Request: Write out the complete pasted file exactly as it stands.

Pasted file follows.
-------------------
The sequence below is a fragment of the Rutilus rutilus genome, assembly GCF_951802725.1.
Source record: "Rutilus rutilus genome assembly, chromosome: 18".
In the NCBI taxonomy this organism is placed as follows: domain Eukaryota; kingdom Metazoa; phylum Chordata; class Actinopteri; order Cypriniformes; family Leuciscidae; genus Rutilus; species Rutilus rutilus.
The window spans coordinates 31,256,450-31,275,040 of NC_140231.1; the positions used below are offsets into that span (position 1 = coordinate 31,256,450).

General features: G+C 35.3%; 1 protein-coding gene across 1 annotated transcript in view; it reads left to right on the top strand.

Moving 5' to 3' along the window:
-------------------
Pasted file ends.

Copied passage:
The sequence below is a fragment of the Rutilus rutilus genome, assembly GCF_951802725.1.
Source record: "Rutilus rutilus genome assembly, chromosome: 18".
In the NCBI taxonomy this organism is placed as follows: domain Eukaryota; kingdom Metazoa; phylum Chordata; class Actinopteri; order Cypriniformes; family Leuciscidae; genus Rutilus; species Rutilus rutilus.
The window spans coordinates 31,256,450-31,275,040 of NC_140231.1; the positions used below are offsets into that span (position 1 = coordinate 31,256,450).

General features: G+C 35.3%; 1 protein-coding gene across 1 annotated transcript in view; it reads left to right on the top strand.

Moving 5' to 3' along the window: